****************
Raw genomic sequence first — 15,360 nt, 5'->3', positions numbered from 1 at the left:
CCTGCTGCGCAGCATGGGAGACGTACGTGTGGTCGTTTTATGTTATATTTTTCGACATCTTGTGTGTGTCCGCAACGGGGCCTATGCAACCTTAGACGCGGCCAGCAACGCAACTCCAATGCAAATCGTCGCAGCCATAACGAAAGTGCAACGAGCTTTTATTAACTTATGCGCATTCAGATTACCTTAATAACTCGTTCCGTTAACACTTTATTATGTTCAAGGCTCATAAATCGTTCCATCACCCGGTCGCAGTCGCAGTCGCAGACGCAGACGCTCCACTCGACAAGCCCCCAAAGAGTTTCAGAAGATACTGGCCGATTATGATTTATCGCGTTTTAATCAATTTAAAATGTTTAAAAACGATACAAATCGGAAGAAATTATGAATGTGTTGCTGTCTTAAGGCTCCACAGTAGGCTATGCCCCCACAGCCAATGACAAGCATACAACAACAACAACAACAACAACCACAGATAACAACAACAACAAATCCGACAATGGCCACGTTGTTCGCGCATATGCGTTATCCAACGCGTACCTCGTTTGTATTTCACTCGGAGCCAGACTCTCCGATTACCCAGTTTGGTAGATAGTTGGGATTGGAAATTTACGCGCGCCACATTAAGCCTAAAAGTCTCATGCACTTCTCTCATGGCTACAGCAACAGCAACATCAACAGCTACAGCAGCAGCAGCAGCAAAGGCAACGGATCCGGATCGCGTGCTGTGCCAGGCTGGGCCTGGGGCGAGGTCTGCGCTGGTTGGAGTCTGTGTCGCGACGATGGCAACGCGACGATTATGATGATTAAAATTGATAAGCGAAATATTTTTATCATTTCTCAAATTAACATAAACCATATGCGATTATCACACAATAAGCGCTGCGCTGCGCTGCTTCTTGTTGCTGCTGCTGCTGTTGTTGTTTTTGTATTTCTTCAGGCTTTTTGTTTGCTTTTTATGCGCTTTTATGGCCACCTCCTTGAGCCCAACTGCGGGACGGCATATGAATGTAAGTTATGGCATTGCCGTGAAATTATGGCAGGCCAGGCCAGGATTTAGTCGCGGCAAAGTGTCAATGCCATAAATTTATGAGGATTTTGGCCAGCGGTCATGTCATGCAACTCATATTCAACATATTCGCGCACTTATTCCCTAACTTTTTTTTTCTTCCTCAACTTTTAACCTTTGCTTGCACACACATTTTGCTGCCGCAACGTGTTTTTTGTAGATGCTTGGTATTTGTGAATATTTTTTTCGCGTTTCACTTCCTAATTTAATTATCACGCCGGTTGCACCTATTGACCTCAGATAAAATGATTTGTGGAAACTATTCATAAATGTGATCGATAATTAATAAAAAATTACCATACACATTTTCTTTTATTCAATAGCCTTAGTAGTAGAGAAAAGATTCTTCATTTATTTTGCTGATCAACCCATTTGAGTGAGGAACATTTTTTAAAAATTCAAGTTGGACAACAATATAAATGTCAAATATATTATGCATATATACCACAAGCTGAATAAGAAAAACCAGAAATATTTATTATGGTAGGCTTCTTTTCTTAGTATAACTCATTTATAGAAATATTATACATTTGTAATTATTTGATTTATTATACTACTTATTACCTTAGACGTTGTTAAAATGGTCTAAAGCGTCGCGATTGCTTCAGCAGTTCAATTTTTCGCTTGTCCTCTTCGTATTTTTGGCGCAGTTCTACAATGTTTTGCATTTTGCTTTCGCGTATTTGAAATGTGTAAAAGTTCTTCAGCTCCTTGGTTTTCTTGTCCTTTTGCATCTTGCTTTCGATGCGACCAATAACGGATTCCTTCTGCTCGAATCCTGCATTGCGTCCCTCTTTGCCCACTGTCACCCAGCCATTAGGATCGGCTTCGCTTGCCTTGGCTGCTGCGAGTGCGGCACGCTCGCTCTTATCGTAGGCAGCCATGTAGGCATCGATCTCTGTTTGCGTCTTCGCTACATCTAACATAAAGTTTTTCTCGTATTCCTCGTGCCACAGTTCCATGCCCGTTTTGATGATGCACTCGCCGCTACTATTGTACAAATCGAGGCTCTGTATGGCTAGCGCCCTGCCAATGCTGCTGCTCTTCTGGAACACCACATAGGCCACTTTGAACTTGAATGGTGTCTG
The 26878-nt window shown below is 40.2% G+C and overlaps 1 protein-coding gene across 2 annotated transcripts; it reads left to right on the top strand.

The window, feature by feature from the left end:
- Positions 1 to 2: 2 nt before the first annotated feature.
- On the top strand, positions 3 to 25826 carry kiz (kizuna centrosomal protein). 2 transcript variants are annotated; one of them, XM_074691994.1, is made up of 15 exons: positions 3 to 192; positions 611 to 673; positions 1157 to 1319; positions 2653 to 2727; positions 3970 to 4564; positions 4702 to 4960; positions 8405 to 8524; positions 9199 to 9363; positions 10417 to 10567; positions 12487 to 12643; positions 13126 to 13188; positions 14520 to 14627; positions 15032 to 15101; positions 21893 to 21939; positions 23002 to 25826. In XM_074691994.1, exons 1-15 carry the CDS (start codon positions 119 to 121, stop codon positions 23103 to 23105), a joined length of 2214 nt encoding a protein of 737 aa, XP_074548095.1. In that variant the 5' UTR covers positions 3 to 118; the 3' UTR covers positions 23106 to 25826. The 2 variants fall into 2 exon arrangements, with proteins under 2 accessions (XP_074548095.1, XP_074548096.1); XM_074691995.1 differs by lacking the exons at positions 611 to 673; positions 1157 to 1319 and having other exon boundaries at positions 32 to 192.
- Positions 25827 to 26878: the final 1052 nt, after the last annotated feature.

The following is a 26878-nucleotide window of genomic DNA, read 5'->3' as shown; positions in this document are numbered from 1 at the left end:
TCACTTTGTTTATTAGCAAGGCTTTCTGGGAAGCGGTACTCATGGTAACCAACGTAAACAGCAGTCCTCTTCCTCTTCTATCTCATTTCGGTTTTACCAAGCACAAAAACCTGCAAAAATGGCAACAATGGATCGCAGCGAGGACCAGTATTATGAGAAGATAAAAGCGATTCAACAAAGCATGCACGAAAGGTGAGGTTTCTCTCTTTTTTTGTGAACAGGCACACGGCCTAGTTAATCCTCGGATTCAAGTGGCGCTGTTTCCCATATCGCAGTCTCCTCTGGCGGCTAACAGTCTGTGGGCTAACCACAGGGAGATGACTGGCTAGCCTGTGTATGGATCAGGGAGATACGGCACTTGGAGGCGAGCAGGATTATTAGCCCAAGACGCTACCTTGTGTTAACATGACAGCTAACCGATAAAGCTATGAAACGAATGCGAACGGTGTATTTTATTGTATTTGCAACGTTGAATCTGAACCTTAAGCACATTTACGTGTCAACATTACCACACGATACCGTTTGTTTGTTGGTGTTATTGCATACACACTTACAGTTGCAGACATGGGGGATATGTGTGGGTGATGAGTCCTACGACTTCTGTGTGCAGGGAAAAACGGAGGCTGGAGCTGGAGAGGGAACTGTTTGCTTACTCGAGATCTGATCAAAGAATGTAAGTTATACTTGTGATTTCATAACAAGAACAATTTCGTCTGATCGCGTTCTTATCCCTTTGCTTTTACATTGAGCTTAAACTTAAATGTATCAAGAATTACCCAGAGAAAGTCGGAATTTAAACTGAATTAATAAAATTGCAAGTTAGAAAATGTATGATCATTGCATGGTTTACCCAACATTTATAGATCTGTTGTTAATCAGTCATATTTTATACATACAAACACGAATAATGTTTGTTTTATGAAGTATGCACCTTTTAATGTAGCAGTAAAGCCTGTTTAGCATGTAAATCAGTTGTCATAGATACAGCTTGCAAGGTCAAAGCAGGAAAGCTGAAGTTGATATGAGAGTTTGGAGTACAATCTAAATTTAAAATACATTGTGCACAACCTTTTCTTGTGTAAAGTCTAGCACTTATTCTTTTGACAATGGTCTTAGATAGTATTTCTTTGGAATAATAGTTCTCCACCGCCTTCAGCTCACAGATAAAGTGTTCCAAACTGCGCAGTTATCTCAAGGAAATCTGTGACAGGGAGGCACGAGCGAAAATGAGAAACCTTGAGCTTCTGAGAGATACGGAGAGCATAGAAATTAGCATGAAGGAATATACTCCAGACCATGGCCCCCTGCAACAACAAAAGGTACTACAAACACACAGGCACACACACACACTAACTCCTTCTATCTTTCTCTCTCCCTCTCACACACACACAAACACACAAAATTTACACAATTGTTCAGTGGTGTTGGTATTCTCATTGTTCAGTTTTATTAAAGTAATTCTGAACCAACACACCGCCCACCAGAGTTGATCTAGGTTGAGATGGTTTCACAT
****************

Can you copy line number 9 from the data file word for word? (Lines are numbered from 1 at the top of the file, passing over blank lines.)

TCACTTTGTTTATTAGCAAGGCTTTCTGGGAAGCGGTACTCATGGTAACCAACGTAAACAGCAGTCCTCTTCCTCTTCTATCTCATTTCGGTTTTACCAAGCACAAAAACCTGCAAAAATGGCAACAATGGATCGCAGCGAGGACCAGTATTATGAGAAGATAAAAGCGATTCAACAAAGCATGCACGAAAGGTGAGGTTTCTCTCTTTTTTTGTGAACAGGCACACGGCCTAGTTAATCCTCGGATTCAAGTGGCGCTGTTTCCCATATCGCAGTCTCCTCTGGCGGCTAACAGTCTGTGGGCTAACCACAGGGAGATGACTGGCTAGCCTGTGTATGGATCAGGGAGATACGGCACTTGGAGGCGAGCAGGATTATTAGCCCAAGACGCTACCTTGTGTTAACATGACAGCTAACCGATAAAGCTATGAAACGAATGCGAACGGTGTATTTTATTGTATTTGCAACGTTGAATCTGAACCTTAAGCACATTTACGTGTCAACATTACCACACGATACCGTTTGTTTGTTGGTGTTATTGCATACACACTTACAGTTGCAGACATGGGGGATATGTGTGGGTGATGAGTCCTACGACTTCTGTGTGCAGGGAAAAACGGAGGCTGGAGCTGGAGAGGGAACTGTTTGCTTACTCGAGATCTGATCAAAGAATGTAAGTTATACTTGTGATTTCATAACAAGAACAATTTCGTCTGATCGCGTTCTTATCCCTTTGCTTTTACATTGAGCTTAAACTTAAATGTATCAAGAATTACCCAGAGAAAGTCGGAATTTAAACTGAATTAATAAAATTGCAAGTTAGAAAATGTATGATCATTGCATGGTTTACCCAACATTTATAGATCTGTTGTTAATCAGTCATATTTTATACATACAAACACGAATAATGTTTGTTTTATGAAGTATGCACCTTTTAATGTAGCAGTAAAGCCTGTTTAGCATGTAAATCAGTTGTCATAGATACAGCTTGCAAGGTCAAAGCAGGAAAGCTGAAGTTGATATGAGAGTTTGGAGTACAATCTAAATTTAAAATACATTGTGCACAACCTTTTCTTGTGTAAAGTCTAGCACTTATTCTTTTGACAATGGTCTTAGATAGTATTTCTTTGGAATAATAGTTCTCCACCGCCTTCAGCTCACAGATAAAGTGTTCCAAACTGCGCAGTTATCTCAAGGAAATCTGTGACAGGGAGGCACGAGCGAAAATGAGAAACCTTGAGCTTCTGAGAGATACGGAGAGCATAGAAATTAGCATGAAGGAATATACTCCAGACCATGGCCCCCTGCAACAACAAAAGGTACTACAAACACACAGGCACACACACACACTAACTCCTTCTATCTTTCTCTCTCCCTCTCACACACACACAAACACACAAAATTTACACAATTGTTCAGTGGTGTTGGTATTCTCATTGTTCAGTTTTATTAAAGTAATTCTGAACCAACACACCGCCCACCAGAGTTGATCTAGGTTGAGATGGTTTCACAT